Maelstrom missions can be harder and you may well likely start behind.  Don’t panic and break cover too soon.  The modified charts under BAO format help with a healthy smattering of “kill an enemy unit” and “have 3 units in your deployment zone.”  Often times one of the objectives will be right in the middle of your camp anyways.  Focus on denying the enemy points in the first few turns.   You will score in the last few.  Be patient.  Plan.  Be the ambush predator.
The key units and how to use them
Malanthropes:  The lynchpin unit.  Much has been said about these across the community already.  Cheaper than two Venomthropes and far more survivable, all the while providing synapse;  What is not to love?    At only 85 points they will save you several hundred to a thousand points in casualties.  Take two if you like, though one typically will suffice.  If they survive until near the end of the enemy’s turn three shooting phase, they have done their job.  Deploy them centered in your cover and preferably out of LoS of the enemy’s backfield units.   I tend to place them directly on top of the objective I placed in my own DZ.  Don’t have access to Malanthropes or FW is not allowed?  Venoms can work as well.  They are easier to hide from LoS, but suffer from being ID’d to Str8 on an unlucky 1.  Consider taking 2 or deploy them in an Imperial Bunker or Bastion for increased safety and radius of effect.   Malanthropes are a game changer with their survivability but Venoms can be a less efficient back up.
Flyrants:  Arguably the best flyer in the game, Dakkaflyrants (double twin link brain leech worms) bring devastating firepower, mobility, downrange synapse, psyker powers, and survivability to the table.   They blast infantry, light vehicles, and knights.  They kill 2+ saves with volume of fire.  Many people complain that they die.  They aren’t using them right.  Keep them in the spore cloud until it is time to strike.  If they start in the rear of your cover blob they can Swoop 12″ forward and snipe into the enemy lines and still be in the spore cloud giving them a 2+ jink option in open ground.  This is especially important vs enemy flyers coming in from reserves.   Remember that they can also claim the “area terrain” cover save for ruins/rubble/forest for having a toe in, also giving them a 2+ without having to jink.   Facing BS4, a flyrant with 2+ cover will take 216 bolter shots, or 45 melta shots to kill outright.  That is pretty tough.  (I’m a cop, not a mathematician so prove me off by a few percent if you must, but the point is they don’t fall out of the sky unless you stick them out there to get beat down).  Take at least two.
Barbed Hierodule:  Oh what a difference Forge World makes.  The Hierodule is not key, but she brings so much to the Trapdoor Spider.  The Hierodule gives you what you are lacking otherwise;  Long range punch and late game speed.  The ability to put out 12 Str 10 shots between 2 targets a turn puts pressure on opponents who might otherwise be reluctant to step into your parlor.  Toughness 8 with a 2+ cover and 5+ FNP means they cannot sit back and snipe your Hierodule who sits in the spore cloud with a toe in cover saying, “Come at me bro, see what happens.”  Str 10 gives you an answer to AV 13/14, instagibs Thunderwolves and T5 units, and long range/high volume AP3 lets you wipe power armored campers off objectives across the board.  Turn 3, 4, or later when you make your move, the 12″ move and ability to double run if needed can put you anywhere on the board fast to Thunderblitz or take downrange objectives.  Hierodules can stomp invisible units and flip land raiders with ease.   They were worth the price tag.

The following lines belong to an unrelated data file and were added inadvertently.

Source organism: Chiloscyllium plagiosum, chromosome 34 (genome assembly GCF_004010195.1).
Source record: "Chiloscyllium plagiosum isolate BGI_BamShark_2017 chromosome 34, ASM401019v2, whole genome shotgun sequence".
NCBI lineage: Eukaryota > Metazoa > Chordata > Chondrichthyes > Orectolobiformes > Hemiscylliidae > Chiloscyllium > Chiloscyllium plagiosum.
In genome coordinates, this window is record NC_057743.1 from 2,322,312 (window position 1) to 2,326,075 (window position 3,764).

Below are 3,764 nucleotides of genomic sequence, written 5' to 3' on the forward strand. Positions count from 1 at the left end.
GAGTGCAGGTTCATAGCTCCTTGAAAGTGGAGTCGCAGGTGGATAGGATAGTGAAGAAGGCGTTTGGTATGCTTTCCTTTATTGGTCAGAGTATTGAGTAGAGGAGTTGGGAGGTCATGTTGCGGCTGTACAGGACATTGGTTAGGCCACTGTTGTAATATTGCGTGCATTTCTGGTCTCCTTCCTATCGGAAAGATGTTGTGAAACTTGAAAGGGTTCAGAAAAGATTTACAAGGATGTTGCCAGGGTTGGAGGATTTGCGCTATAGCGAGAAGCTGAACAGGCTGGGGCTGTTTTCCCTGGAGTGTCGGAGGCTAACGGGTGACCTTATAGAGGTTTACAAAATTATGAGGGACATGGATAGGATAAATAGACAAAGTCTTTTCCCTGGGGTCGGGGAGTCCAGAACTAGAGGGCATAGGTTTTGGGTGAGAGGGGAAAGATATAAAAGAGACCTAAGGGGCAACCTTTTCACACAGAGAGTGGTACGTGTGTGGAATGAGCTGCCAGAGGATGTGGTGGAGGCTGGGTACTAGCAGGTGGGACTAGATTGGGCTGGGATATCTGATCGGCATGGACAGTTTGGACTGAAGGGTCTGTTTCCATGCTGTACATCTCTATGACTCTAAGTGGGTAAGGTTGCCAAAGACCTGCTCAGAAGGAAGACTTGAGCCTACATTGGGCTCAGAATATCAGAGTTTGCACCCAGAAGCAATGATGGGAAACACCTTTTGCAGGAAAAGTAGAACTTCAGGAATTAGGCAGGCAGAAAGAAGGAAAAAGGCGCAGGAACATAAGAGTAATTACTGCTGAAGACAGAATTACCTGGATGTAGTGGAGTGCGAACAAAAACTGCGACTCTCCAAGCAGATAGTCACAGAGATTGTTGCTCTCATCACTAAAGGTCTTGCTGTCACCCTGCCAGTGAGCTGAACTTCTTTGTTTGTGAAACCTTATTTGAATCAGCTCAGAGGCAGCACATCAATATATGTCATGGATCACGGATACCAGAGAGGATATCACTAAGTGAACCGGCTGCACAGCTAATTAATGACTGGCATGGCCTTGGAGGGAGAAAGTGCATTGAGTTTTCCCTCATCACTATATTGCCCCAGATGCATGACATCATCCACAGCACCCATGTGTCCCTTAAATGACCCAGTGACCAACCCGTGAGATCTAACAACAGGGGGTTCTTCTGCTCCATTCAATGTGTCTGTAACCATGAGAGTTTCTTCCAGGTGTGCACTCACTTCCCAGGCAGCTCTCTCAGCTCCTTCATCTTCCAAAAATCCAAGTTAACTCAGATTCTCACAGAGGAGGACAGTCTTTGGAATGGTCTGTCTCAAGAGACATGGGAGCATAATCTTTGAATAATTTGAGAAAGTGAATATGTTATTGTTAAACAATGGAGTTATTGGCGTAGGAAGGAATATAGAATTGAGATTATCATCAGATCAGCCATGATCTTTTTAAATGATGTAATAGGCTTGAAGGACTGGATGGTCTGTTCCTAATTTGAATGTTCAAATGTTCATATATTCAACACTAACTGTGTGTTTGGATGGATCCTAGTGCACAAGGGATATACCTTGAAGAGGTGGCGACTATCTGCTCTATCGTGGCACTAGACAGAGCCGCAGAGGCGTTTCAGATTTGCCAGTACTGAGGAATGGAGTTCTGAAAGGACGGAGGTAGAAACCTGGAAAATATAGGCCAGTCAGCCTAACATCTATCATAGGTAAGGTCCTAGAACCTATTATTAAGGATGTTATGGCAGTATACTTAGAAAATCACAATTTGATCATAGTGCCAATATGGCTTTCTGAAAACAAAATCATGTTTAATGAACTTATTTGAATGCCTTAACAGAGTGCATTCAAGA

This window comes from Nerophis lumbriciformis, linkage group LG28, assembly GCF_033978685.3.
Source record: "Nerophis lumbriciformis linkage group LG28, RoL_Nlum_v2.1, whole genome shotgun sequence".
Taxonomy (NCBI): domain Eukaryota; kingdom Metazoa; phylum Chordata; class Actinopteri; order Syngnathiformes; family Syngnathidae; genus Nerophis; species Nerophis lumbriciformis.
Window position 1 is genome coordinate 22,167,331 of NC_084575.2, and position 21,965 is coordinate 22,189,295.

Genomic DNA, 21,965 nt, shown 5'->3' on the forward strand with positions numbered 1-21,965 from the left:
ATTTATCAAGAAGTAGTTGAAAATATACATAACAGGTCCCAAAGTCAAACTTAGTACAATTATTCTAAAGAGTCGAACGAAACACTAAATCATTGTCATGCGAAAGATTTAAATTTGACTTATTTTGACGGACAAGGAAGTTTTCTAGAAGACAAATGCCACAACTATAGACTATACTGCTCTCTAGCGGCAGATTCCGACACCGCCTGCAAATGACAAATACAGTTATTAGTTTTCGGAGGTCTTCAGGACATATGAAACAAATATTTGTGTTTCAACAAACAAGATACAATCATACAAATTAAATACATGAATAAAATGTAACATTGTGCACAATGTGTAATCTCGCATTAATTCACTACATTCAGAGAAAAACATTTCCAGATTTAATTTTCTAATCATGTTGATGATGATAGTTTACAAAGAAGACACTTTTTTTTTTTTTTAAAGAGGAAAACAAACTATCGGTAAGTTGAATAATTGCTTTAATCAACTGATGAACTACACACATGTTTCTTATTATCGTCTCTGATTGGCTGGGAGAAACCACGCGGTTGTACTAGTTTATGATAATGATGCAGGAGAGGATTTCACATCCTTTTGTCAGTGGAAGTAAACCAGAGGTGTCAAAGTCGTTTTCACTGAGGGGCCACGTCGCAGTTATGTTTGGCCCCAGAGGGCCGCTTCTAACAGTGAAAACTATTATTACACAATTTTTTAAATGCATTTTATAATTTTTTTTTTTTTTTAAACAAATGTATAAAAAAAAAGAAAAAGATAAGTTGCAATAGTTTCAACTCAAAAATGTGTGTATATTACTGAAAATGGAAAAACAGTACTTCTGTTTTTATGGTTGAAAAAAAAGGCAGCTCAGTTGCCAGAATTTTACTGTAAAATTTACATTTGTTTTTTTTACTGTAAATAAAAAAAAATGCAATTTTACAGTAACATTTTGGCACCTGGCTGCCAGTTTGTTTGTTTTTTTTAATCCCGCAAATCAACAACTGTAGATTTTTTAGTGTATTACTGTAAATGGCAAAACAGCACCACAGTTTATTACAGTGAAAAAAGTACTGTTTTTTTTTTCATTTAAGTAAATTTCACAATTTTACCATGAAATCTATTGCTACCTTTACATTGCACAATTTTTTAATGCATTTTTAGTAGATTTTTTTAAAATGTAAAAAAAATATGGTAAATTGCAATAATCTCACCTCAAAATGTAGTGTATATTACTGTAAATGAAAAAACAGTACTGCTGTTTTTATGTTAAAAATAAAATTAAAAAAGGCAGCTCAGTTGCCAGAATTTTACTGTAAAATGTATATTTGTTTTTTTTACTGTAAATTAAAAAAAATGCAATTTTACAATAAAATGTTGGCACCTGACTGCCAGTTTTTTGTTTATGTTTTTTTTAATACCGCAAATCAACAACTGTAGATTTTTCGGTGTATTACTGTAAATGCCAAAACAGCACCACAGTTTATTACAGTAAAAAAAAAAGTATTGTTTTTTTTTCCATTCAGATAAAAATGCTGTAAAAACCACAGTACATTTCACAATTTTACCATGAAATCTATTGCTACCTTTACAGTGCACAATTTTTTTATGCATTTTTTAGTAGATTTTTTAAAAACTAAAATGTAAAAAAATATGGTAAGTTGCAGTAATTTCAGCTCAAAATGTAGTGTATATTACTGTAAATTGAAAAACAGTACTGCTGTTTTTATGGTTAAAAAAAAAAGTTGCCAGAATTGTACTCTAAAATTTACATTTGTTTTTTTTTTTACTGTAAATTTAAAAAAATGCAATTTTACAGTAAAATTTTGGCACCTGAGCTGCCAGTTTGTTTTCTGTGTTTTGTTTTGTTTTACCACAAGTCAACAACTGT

Rippers:   The lowly Ripper is the quiet workhorse of the Trapdoor Spider .  By deepstriking they allow you to stay competitive on the secondary/maelstrom objectives.  Many of those objectives will center around holding a far objective marker (placed in a safe corner if you were crafty) or being in the enemy deployment zone.   Expect them to be dead by the end of the game, but in the meantime they will keep you competing for secondary.  If they survive to grab a primary objective, all the better.
Beyond these units, the Trapdoor Spider can employ a variety of units and options in the secondary role;
Biovores:  Long range sniping, devastaing vs xenos races with low toughness and 4+ saves.  These guys put more pressure on while safe out of LoS in the 2+ cover.   They force the enemy to come to your lair.
Ranged MC firepower:  Exocrines, Tyrannofex, and DakkaCarnifex are all valid options.  The provide mid range firepower to stand in the cloud and threaten the enemy or charge and smash deepstriking units in power armor, all on a survivable platform.   All work well depending on your preference.
Swarm:  Hordes of Termagaunts, Gargoyles, and Hormagaunts can give you a bubble wrap in the backfield and the ability to flood midfield late game.  This is especially valuable if you know you will face lots of Imperial Knight armies, but it is very susceptible to flamers and T-Fire cannons.  It also gives you less firepower.
Shrikes/Warriors/Raveners:  Not my first choice, but these can give you an effective counterstroke melee unit with the ability to move quickly late game to midfield.  They tend to be more susceptible to ranged artillery and, of course Str8 fire, than MCs though.  Shrikes with poison Boneswords scare the crap out of Wraithknights, but then again so do Carnifexen.
Living Artillery:  My favorite.  This gem gives you the benefits of many of the above options in a more accurate package.
Here is a typical Trapdoor Spider list at 1750pts;
Combined Arms
Tyrant; Wings, Double Brainleech worms, Electroshock Grubs, Warlord
Tyrant; Wings, Double Brainleech worms
2×3 Deepstriking Ripper Swarms
Carnifex; Double Brainleech Worms
Barbed Hierodule
Living Artillery Formation
3 Biovore
3 Warriors (1 Barbed Strangler)
The current meta with Superheavies, formations, wonky psyker powers, and allies really lends itself to Rock/Paper/Scissor matchups.  The Trapdoor Spider manages to avoid most auto-lose match-ups, but there are still some tough nuts out there.  So what gives the Trapdoor Spider problems?  Obviously anything that won’t come to play with you.  Fortunately, those lists aren’t as common in the current meta.  There are a couple other stumbling blocks to be aware of as well.  Here are some of the challenges and ways to deal with it;